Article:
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What is a Credit Rating?

By: Jennifer Lowe - Updated: 17 Sep 2012 | comments*Discuss
Guide To Calculating Your Credit Score

Before you apply for a loan, mortgage or credit card, or even attempt to buy a contract mobile phone, it is worth investigating your credit score.

Credit scores explained

The information held on your credit report and whatever information you may provide on an application for credit, is what is used by lenders to used to calculate your credit score. This score is then used to identify the risk of offering you credit.

You do not have a single credit score or rating. Each lender will use a different system for calculating your score. Equally, these lenders do not have to tell you how they calculated your score, however, you can ask for a simple explanation of how it works and why you have been refused credit. The scores on the doors

To have a high credit rating you will probably have a score between 880 – 1000, giving you the best chance to borrow from high street lenders.

If you score between 111 – 879 you could potentially have problems borrowing money. This is highly dependent on how much you want borrow and what type of credit you require. A bad, or low, credit score would probably score between 0 -110, which basically means you will have trouble borrowing from high street lenders. The best thing to do in these circumstances is speak to a specialist lender that deals with riskier borrowers.

What is taken into account?

If you have opened any new credit accounts, made a request for new credit, and how you generally manage your credit are all taken into account when comprising your credit history. However, you must be careful. If you open several new accounts at once, or apply for several credit cards or loans, you could be considered as a risky borrower. Lender’s take into account footprints left by previous lenders that have searched your credit report. Each time you apply for credit, a lender searches your credit report and leaves what is called a footprint. So even if you don’t take out that particular loan or mortgage, that footprint will remain on your credit history.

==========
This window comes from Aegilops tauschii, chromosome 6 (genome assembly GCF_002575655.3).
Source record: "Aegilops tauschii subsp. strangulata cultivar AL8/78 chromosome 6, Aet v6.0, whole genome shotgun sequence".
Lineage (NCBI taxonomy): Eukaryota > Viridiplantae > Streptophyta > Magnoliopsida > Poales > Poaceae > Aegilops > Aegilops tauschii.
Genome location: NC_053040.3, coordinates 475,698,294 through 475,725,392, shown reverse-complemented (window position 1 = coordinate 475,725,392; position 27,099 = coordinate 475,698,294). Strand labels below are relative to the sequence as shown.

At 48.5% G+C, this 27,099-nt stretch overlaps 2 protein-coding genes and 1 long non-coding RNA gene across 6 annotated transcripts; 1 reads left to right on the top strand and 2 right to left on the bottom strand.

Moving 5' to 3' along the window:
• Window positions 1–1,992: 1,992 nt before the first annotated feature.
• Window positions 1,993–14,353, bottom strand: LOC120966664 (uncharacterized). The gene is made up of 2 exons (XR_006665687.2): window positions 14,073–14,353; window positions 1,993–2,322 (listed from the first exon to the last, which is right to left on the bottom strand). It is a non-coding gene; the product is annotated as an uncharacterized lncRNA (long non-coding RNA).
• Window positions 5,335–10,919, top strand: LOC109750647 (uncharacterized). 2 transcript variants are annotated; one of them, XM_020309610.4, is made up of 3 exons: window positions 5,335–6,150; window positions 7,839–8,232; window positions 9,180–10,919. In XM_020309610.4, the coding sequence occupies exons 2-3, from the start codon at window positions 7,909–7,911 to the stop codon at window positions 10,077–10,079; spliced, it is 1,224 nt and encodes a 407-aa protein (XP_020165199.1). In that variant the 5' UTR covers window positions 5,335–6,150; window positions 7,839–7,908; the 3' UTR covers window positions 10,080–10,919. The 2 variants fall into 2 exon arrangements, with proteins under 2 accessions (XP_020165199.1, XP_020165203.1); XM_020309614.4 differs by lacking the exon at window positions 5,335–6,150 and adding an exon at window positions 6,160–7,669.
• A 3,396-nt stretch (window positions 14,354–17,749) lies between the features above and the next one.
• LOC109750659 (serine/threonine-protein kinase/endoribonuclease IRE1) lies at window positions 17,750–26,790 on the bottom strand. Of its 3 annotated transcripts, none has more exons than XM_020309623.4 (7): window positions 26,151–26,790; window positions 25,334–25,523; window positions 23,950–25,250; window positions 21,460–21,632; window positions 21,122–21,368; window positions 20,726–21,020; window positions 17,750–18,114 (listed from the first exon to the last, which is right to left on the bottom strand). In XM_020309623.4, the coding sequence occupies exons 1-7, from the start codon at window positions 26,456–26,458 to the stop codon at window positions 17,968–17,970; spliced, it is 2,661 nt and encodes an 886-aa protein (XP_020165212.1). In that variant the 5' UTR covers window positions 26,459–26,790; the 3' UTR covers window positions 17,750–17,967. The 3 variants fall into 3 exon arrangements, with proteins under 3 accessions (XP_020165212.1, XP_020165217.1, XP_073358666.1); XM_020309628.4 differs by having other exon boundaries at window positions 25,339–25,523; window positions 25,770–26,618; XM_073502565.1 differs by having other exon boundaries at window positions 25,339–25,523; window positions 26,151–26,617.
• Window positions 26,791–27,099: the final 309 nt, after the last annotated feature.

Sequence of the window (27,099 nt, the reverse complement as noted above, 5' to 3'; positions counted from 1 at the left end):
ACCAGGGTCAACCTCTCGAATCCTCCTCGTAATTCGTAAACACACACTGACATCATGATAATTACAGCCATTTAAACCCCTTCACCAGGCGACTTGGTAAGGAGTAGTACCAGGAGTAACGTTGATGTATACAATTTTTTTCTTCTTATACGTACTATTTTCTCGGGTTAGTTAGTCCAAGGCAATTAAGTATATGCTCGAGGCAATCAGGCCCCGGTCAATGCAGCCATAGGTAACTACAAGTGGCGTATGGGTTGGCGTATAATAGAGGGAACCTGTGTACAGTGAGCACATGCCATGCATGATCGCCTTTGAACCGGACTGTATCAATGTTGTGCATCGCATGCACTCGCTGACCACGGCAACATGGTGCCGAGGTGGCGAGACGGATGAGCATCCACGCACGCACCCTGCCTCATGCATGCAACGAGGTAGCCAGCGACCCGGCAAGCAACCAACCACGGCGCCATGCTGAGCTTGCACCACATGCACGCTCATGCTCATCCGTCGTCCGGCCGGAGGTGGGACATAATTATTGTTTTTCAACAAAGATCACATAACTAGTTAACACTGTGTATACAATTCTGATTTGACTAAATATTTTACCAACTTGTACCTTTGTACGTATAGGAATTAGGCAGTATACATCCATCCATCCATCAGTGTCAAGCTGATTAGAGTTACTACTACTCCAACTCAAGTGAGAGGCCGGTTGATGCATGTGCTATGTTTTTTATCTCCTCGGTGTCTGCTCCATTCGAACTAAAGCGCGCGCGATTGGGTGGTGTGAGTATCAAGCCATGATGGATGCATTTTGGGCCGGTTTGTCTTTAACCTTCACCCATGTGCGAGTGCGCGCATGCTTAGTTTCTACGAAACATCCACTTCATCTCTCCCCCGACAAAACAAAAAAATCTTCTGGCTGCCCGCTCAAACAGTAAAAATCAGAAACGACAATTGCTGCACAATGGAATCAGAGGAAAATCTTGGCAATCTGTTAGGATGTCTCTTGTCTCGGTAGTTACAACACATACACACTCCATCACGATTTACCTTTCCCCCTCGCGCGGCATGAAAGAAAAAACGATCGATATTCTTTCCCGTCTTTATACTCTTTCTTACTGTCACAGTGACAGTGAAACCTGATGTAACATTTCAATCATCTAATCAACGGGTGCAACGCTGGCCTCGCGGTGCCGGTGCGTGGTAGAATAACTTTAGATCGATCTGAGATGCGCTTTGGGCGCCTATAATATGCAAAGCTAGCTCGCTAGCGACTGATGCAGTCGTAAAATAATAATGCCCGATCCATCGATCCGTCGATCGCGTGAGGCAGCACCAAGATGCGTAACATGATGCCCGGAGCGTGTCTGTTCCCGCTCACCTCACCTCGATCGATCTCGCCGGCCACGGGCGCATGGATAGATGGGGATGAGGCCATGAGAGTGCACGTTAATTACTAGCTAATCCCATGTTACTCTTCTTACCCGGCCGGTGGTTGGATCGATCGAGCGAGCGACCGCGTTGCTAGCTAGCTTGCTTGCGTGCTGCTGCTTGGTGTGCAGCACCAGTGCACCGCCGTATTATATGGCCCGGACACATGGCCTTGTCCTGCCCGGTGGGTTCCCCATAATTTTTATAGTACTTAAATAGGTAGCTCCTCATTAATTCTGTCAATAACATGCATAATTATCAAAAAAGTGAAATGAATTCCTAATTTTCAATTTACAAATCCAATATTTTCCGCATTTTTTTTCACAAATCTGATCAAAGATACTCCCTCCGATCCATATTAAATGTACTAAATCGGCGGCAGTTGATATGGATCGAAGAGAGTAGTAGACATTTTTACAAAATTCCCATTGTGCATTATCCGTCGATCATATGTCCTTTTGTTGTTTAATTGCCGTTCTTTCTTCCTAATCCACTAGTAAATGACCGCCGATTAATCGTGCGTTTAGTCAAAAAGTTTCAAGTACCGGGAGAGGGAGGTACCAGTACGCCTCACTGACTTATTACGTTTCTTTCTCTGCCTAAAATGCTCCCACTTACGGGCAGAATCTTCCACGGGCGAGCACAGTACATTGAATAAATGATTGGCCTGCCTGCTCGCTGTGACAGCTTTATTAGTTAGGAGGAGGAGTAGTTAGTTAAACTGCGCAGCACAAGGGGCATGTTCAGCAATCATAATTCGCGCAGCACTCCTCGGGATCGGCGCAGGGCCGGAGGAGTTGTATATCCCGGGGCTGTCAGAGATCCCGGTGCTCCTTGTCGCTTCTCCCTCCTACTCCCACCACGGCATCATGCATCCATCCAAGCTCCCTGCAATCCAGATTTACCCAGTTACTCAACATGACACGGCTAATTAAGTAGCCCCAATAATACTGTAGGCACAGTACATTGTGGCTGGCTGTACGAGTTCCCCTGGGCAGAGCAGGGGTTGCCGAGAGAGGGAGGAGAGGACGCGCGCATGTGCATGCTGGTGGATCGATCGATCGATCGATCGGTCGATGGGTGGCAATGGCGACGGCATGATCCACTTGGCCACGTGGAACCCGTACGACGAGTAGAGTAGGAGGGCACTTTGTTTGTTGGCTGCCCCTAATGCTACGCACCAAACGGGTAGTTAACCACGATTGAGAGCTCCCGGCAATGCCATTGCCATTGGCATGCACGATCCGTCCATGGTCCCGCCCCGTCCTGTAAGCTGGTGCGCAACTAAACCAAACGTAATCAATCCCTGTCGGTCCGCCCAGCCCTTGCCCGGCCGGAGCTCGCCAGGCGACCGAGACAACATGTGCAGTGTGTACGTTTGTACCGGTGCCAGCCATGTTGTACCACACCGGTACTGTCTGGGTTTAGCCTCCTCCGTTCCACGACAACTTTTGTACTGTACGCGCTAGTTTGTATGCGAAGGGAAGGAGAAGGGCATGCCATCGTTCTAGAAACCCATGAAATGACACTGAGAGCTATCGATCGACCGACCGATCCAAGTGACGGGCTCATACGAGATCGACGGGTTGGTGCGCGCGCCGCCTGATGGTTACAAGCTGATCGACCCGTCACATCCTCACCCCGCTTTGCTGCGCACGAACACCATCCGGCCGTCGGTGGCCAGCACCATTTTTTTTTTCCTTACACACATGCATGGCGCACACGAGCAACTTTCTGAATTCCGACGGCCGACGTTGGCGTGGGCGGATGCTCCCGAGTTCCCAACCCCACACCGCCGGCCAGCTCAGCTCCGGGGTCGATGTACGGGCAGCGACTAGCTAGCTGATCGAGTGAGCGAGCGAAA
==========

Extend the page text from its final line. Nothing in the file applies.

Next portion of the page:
Because your credit report doesn’t show whether an application you have made was refused or not, these unexplained footprints make lenders wary of giving you more credit. Payment history is another area that lenders look at. Previous loans, credit cards, store cards, mortgages and phone bills are all checked to see if you have ever missed a payment or paid a bill late.

Around one third of your credit score is determined by your payment history. To have good credit your record will show a consistent record of paying your bills on time each with little or no missed payments. Another factor used in calculating your credit score involves the types of credit you use..

For example, if most of your borrowing is though weighty types such as credit cards and large loans, your credit score will probably suffer.

Now that you have a rough idea about how your credit score is worked out, this would be the ideal time to clean up your finances, pay off outstanding credit card debt and sort out that unnecessary overdraft!

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